We have constructed two gas-aggregation cluster deposition systems. The one shown, funded by an NSF MRI grant, has two sources that can produce elemental or alloy clusters with diameters between 1 and 20 nm. The clusters are monodispersed with σ/d ≈ 0.1 and can have new structures not seen in the bulk. Nanoscale composite structures are possible with novel properties.
Atomic Layer Deposition (ALD)
The Cambridge Nanotech atomic-layer-deposition tool Fiji200, is a state-of-the-art instrument. The attached load-lock allows for handling of wafers up to 8” and layer-by-layer growth can be achieved by a thermal, plasma, or ozone process. The available six heated precursor lines, including ‘ALD Vapor Boost’ technology, together with six plasma gas lines, allow for a wide variety of different processes. Attached is an M-2000U ellipsometer (245 to 1000 nm) for in-situ process control and development.
Glancing Angle Deposition (GLAD)
The glancing-angle-deposition chamber is an ultra-high vacuum deposition chamber built in-house and dedicated to the growth of sculptured thin films by electron-beam evaporation. A key part is a three-axis sample manipulator with continuous polar and computer-controlled azimuthal sample rotation. Samples are introduced through a load-lock system to allow quick sample exchange procedures and ultra-high-vacuum conditions.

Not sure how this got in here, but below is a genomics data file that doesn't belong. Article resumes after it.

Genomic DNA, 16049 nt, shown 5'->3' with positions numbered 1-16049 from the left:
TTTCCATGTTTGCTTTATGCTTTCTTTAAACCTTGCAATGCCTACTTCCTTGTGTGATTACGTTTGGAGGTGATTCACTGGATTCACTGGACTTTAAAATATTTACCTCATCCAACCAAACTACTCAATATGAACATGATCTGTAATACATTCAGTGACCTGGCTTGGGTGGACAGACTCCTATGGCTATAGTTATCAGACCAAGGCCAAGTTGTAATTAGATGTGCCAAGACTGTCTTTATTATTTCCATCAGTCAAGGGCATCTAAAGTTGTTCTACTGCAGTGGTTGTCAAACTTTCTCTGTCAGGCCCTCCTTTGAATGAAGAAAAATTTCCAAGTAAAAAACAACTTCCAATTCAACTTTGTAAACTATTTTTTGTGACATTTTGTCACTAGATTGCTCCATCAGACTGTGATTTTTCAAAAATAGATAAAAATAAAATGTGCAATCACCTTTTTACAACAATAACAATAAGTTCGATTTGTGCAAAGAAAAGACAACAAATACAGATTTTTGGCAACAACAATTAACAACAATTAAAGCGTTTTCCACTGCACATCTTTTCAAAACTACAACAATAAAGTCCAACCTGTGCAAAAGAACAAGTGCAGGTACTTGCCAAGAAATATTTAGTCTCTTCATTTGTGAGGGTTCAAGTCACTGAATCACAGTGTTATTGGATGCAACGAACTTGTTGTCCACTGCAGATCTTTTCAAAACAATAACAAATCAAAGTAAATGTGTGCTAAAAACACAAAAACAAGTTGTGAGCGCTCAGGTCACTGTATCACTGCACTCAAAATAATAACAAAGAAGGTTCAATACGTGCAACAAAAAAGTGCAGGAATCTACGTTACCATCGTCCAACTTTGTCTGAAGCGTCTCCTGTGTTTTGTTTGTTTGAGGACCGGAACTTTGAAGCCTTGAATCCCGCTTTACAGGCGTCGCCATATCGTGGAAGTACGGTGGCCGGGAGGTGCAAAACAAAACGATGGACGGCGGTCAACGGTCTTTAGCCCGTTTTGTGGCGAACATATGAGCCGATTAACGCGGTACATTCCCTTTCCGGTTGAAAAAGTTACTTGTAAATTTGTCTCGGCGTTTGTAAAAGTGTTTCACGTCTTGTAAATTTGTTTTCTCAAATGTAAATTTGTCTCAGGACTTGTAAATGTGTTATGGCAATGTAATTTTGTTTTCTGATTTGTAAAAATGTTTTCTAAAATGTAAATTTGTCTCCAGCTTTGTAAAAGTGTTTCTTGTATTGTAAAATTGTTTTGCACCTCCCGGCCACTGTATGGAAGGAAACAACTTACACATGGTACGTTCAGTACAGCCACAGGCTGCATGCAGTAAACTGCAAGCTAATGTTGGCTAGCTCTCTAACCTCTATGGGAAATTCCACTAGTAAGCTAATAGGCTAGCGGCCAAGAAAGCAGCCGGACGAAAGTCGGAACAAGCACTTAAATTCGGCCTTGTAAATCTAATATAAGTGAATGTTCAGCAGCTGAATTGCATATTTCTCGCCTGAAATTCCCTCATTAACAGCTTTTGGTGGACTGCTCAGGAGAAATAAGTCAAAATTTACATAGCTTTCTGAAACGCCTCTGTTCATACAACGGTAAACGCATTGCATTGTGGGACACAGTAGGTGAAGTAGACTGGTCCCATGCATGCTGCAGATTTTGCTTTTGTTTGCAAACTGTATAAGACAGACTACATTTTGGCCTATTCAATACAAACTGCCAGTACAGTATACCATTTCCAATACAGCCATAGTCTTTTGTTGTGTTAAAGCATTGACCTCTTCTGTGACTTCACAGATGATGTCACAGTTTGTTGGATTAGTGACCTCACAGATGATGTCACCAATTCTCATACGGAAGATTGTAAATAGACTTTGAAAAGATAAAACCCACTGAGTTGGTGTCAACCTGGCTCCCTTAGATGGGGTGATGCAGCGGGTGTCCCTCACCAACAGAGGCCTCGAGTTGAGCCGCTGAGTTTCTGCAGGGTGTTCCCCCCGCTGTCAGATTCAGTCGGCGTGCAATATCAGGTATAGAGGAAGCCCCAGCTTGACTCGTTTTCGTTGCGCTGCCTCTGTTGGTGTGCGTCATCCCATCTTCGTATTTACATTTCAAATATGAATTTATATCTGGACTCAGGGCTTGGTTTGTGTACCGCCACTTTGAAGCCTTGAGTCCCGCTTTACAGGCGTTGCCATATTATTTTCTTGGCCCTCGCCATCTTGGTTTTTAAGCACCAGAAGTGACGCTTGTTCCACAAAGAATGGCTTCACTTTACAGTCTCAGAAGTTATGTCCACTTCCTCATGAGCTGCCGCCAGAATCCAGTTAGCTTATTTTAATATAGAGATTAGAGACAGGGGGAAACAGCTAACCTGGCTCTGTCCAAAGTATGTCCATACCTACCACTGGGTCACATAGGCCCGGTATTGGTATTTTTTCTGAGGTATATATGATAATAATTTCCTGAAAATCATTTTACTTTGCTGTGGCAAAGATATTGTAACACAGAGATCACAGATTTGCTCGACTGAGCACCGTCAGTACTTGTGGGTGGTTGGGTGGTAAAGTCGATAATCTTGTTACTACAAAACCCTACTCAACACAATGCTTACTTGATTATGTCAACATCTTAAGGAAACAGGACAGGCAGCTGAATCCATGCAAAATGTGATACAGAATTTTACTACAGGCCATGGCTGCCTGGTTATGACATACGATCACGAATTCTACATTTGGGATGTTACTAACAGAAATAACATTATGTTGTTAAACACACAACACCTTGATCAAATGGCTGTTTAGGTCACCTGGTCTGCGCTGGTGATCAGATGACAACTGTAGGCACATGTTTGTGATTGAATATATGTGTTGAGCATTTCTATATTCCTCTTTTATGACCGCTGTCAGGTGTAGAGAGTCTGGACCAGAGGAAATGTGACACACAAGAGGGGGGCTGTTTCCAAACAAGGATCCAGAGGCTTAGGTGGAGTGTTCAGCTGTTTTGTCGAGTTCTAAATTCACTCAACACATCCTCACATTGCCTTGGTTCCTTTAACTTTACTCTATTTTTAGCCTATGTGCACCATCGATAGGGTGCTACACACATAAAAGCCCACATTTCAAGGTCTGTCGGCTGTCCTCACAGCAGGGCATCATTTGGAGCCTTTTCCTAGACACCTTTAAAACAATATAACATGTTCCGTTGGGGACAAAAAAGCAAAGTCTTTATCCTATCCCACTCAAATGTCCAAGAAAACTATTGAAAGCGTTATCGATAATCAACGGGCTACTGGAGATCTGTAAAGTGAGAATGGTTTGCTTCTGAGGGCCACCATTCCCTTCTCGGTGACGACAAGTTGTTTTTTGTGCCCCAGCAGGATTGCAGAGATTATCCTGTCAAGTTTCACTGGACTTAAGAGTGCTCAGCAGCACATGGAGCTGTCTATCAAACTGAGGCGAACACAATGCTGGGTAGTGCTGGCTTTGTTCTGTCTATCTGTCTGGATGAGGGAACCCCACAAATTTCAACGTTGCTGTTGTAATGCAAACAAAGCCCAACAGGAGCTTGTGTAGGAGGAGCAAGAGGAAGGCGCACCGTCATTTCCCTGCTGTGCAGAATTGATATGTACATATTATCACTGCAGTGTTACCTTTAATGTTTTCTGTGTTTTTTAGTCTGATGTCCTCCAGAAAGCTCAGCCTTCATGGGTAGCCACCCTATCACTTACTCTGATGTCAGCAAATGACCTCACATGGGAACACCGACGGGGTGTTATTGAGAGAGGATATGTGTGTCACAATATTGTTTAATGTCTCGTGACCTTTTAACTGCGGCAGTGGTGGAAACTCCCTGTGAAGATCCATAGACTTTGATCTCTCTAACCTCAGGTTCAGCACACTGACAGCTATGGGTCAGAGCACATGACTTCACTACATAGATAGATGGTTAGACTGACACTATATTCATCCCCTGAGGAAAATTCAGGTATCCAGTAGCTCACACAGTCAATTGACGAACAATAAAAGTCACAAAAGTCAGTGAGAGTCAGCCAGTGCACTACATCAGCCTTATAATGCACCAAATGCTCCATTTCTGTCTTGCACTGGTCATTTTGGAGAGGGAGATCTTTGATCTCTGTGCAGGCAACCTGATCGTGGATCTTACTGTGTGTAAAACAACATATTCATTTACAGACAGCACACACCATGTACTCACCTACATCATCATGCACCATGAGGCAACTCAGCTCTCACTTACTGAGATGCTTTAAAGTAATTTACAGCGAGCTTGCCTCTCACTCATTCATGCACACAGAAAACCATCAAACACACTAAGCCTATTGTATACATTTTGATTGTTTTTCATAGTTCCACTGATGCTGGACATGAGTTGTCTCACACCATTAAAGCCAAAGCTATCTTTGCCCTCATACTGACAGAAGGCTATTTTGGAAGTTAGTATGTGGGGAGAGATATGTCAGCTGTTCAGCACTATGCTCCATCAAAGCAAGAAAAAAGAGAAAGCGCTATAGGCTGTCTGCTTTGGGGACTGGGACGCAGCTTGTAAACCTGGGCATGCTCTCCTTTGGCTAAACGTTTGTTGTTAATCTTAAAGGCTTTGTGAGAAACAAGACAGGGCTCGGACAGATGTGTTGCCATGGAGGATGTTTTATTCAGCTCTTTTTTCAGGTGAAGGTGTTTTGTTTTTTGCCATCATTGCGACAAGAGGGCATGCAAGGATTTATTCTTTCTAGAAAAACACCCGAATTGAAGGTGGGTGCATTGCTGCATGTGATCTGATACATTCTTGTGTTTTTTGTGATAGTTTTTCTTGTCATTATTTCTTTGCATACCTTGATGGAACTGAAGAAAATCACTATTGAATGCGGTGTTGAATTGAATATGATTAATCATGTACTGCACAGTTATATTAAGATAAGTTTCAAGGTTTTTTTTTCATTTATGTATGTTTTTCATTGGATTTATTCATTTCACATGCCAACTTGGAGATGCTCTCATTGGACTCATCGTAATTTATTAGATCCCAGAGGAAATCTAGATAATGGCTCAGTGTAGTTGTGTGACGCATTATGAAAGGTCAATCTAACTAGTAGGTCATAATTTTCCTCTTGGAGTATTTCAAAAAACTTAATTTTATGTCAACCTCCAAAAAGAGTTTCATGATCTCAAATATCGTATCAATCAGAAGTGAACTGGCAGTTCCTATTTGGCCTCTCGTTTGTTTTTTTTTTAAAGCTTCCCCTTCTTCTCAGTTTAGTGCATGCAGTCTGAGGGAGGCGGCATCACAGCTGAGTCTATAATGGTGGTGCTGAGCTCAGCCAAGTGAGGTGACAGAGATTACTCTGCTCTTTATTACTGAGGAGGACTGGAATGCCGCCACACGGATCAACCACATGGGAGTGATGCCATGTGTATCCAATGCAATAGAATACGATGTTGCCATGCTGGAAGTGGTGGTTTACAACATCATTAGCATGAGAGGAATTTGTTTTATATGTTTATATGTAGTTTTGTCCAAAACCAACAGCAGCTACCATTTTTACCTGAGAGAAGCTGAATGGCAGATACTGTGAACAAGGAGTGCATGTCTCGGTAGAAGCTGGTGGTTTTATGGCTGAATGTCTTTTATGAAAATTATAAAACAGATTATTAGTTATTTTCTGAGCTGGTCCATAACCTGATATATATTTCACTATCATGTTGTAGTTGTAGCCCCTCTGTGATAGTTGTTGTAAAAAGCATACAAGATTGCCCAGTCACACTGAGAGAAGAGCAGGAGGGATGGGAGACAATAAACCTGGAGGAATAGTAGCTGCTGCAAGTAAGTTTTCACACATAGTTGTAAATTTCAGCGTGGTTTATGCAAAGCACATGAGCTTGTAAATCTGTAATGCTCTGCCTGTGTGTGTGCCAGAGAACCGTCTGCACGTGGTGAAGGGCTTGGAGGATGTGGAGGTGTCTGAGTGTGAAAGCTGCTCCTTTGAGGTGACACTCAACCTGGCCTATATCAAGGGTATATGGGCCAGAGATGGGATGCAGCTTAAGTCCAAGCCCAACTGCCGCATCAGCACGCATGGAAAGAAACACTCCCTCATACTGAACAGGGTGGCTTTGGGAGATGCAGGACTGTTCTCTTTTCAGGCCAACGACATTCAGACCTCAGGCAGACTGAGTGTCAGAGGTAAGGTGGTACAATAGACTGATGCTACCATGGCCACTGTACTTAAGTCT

Chemical Synthesis of Nanowires and 2D Systems
A variety of synthetic methods are employed to fabricate 2D materials applicable to nanoelectric devices, nanostructured molecular organic frameworks, nanoscale biomimetic materials, and surface coatings. Electrochemical processes are used to develop sensors, thin films and composites. Self-assembly via CVD synthesis, preparation of active surfaces and stretchable microfluidic systems, new transition-metal dichalcogenides and phosphorene, and other methods for nanostructured materials are available.